A unit of one of the UK's leading engineering groups is recruiting engineers from India to make up for shortages in the European labour pool.

British turbogenerator maker Brush has opened a recruitment office in Abu Dhabi for the express purpose of sourcing engineers from the Indian sub-continent to compensate for what it claims is a shortage of skilled professionals in Europe.

Blair Illingworth, chief executive of the Loughborough-based engineering firm, said the company had found it “incredibly difficult” to source the skilled engineers it needed from Europe, particularly given the highly specialised nature of its technologies.

According to Illingworth, the Abu Dhabi office will be entrusted with the task of producing Brush’s next generation of engineers. The office will obtain 10 engineering professionals this year, with plans to eventually lift recruitment numbers to 30.

The move comes just following the release of a monthly survey of 400 human resources agencies by KPMG and the Recruitment and Employment Federation, which found that the UK’s engineering and construction sectors were experiencing strongest demand for permanent strong.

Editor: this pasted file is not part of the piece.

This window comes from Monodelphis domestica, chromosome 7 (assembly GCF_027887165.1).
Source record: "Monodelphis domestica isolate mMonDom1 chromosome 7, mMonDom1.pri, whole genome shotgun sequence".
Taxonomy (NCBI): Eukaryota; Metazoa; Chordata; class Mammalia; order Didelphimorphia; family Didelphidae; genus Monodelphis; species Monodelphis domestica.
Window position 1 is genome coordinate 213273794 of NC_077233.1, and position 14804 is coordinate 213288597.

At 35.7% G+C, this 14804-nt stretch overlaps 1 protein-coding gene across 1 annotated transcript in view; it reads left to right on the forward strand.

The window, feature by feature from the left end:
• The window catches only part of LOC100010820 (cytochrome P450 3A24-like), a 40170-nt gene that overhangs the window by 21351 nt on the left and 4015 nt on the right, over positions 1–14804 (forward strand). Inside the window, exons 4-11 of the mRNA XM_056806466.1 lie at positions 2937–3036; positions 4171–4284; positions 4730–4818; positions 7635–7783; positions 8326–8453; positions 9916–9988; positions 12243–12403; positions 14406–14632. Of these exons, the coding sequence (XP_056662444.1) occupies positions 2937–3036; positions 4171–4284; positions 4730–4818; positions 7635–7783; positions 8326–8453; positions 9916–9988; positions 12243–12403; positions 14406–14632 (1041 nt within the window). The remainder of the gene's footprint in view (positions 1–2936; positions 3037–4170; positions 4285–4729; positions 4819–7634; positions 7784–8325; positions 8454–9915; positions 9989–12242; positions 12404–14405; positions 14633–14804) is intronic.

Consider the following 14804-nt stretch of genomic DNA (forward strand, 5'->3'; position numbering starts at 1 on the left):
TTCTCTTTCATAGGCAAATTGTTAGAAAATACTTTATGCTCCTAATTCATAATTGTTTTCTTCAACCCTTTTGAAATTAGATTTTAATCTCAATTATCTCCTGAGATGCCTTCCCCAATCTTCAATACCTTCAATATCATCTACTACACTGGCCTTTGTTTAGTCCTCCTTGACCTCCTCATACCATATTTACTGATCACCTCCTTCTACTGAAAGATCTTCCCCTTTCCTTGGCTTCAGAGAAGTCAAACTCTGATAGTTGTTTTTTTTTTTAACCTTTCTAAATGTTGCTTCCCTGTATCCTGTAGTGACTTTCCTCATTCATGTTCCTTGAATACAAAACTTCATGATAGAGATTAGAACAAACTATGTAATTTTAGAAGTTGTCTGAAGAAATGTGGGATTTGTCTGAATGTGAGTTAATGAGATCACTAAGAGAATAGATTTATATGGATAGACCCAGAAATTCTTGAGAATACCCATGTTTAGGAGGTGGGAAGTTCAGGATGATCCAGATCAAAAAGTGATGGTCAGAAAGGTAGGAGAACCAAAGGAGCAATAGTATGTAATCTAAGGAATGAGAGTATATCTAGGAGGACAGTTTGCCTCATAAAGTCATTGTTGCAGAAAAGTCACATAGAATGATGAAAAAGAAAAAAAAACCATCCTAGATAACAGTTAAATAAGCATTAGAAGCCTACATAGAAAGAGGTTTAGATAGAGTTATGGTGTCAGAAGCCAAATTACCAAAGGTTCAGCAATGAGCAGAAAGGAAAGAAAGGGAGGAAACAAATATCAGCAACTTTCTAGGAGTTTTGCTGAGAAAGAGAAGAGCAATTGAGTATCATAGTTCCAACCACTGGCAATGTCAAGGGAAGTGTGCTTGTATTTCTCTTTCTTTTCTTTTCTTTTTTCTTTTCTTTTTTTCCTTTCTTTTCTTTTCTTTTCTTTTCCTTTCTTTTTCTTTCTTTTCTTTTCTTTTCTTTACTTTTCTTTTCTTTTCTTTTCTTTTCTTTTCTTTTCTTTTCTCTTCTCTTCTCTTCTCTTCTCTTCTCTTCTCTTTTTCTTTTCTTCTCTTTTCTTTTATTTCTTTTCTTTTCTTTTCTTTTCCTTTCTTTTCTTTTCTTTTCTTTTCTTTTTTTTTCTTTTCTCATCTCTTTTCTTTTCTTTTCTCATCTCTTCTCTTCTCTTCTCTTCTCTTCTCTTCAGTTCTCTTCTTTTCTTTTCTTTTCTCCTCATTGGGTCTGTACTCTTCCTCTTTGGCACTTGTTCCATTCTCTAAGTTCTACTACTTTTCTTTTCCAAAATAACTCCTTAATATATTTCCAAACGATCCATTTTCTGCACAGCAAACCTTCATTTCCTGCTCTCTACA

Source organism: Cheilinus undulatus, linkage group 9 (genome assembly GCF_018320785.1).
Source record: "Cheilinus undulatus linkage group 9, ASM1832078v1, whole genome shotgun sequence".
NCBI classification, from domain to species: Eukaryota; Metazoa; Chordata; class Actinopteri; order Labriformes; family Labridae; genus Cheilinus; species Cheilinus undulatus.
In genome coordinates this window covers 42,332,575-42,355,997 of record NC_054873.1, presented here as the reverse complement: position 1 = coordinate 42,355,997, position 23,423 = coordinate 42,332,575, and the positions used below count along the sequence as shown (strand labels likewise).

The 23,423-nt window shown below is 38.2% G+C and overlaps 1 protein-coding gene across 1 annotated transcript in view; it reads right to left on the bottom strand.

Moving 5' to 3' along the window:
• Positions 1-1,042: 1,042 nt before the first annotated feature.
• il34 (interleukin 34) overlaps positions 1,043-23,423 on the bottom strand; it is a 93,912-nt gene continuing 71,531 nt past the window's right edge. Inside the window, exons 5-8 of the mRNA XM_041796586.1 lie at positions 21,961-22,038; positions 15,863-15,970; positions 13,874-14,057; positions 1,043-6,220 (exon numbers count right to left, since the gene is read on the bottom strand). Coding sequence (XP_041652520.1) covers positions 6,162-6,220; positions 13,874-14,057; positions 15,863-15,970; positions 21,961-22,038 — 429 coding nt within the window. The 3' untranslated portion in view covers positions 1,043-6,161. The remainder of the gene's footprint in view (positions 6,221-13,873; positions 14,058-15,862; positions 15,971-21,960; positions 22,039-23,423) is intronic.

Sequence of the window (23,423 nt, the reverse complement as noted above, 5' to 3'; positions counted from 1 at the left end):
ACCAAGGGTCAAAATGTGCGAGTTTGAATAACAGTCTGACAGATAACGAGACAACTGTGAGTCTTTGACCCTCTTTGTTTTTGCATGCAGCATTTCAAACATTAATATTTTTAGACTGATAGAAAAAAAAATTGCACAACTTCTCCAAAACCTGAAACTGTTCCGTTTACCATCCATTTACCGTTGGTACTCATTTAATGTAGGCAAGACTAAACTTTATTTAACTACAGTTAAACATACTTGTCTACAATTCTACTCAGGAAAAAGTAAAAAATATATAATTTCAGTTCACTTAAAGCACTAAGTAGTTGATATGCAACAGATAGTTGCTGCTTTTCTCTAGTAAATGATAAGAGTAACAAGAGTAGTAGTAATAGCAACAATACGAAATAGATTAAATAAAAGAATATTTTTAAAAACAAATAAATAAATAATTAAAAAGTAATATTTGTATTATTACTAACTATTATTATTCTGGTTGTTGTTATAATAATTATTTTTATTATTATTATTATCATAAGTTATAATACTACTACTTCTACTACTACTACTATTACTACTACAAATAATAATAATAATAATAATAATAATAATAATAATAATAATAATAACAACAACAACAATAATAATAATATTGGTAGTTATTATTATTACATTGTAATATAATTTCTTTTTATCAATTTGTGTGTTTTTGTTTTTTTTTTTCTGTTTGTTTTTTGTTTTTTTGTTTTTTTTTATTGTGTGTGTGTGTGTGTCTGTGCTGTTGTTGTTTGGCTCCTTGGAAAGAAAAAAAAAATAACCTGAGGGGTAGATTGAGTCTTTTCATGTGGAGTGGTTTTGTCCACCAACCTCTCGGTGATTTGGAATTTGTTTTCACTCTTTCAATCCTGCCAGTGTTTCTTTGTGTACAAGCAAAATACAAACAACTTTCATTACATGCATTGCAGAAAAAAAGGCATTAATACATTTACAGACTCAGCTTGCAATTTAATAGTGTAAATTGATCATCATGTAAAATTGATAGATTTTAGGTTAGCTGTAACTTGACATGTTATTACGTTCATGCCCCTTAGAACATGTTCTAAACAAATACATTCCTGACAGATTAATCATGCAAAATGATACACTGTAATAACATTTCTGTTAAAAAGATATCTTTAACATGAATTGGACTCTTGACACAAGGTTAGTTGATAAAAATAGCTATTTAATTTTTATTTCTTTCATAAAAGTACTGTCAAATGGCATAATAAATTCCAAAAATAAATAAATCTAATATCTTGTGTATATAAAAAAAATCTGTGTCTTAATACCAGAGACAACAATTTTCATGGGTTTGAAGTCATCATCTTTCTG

The Royal Academy of Engineering has also found that the UK needs 800,000 more engineering professionals between 2012 and 2030, yet British universities are expected to produce only 32,000 graduates in the field a year.

The report prompted Liberal Democrat Chief Secretary Danny Alexander to write to Home Secretary Theresa May calling for a loosening of  immigration restrictions in order to enable more engineers and scientists to enter the country. Alexander also advocates the amendment of the current scheme which sets a minimum salary threshold, and has the effect of deterring foreign PhD graduates from entering local industry.

According to Illingworth, current immigration restrictions have impeded Brush’s ability to recruit engineers hailing from South Asia in Britain.

Brush, a part of UK engineering group Melrose, specialises in the manufacture of sophisticated turbogenerators which can sell for up to 2 million pounds per unit. The company’s products have been used to provide power to the recent Winter Olympics in Sochi and to the glittering main strip of US gambling mecca Las Vegas, while its other clients include General Electric, Rolls-Royce and Siemens.

Brush currently employs a workforce of 2,700 people, of which 970 are based in the UK. In addition to factories in the Netherlands and Czech Republic, the company will open its first factory in China early next year at a cost of around 32 million pounds, to provide turbogenerators to a local GE joint venture.